One of the reasons why FATCA is morphing into global legislation – this in no way applies just to the US market – is to help managers running funds in different domiciles to deal with the reporting requirements. Both the UK and, significantly, the Cayman Islands, have signed Model 1 inter-governmental agreements (IGAs) with the IRS.
 
In Cayman, for example, this means that FFIs will be able to report directly to the Tax Information Reporting Authority (‘TIA’) to streamline the process.  The Caymans also signed an IGA type agreement directly with the UK (which also entered into similar agreements with its other overseas territories and Crown dependencies); this is completely outside the scope of the US.  A hedge fund does not have the expertise or system to manage this, but your administrator with the right tools can.
 
Investor transparency lies at the heart of FATCA and there are a couple of terms that managers need to be aware of.
 
“The first is ‘US Indicia’. This means you find something that doesn’t tally up e.g. an investor has a US address and they are but are claiming tax-exempt status. This doesn’t necessarily mean there’s anything wrong but it requires the manager collecting additional documentation.
 
“The second is the ‘recalcitrant’ investor. This is where the manager is trying to get documentation on an investor to prove who they are but the investor is not providing that documentation. They aren’t responding to the manager’s requests,” comments Megaw.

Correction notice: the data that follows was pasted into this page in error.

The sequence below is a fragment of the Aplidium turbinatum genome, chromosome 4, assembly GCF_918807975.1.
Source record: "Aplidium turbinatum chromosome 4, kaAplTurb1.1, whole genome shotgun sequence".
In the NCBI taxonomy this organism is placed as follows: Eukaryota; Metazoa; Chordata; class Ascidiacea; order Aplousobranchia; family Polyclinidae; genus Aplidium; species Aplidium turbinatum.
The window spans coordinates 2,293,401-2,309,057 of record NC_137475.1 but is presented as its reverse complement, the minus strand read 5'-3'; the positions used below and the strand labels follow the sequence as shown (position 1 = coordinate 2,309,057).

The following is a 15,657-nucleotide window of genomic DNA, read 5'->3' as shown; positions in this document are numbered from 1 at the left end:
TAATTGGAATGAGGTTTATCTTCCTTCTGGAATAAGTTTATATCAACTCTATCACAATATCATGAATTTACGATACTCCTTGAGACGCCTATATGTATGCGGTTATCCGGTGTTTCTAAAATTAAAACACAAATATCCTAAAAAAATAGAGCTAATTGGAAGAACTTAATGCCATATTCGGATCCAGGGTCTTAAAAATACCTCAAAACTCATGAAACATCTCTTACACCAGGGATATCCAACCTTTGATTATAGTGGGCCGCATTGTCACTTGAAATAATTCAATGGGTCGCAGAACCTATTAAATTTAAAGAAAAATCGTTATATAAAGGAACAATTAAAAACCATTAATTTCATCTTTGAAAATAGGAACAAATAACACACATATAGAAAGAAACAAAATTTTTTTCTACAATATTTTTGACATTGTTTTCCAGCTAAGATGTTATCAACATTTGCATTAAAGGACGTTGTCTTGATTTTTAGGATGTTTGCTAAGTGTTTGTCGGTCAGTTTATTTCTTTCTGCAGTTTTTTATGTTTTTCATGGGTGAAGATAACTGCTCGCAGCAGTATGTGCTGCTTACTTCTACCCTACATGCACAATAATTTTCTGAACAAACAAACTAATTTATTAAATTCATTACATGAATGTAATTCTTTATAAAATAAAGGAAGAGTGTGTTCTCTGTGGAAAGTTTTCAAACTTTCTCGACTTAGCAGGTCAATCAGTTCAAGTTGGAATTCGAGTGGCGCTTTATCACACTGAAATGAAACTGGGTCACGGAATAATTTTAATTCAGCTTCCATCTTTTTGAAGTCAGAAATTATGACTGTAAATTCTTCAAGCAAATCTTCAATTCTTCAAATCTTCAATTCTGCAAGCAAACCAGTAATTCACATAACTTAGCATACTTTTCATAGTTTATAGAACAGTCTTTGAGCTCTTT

This is just part of how FATCA could significantly impact managers going forward. Achieving the required level of investor transparency is far from easy and the risk is that managers will start to lose focus on what they are meant to do: attract capital and deliver alpha to investors. They aren’t tax experts.
 
“This is a struggle that a lot of managers face today. It’s an unfortunate (yet unavoidable) cost of doing business. How do they manage FATCA? Who do they partner with? Do they hire an internal team, do they outsource?
 
We have signed a large number of clients who are using our FATCA solution to manage this challenge,” confirms Megaw.
 
Moreover, given that FATCA is only ever going to extend its tentacles, getting one’s policies and procedures in place to become compliant is just the start of it. FATCA is set to become an ongoing, constantly evolving, compliance exercise; something that tends to get lost in the debate according to Megaw.
 
“Depending upon the fund domicile, the investor base, there are other FATCA-type initiatives out there that are going to put even more burden on the manager.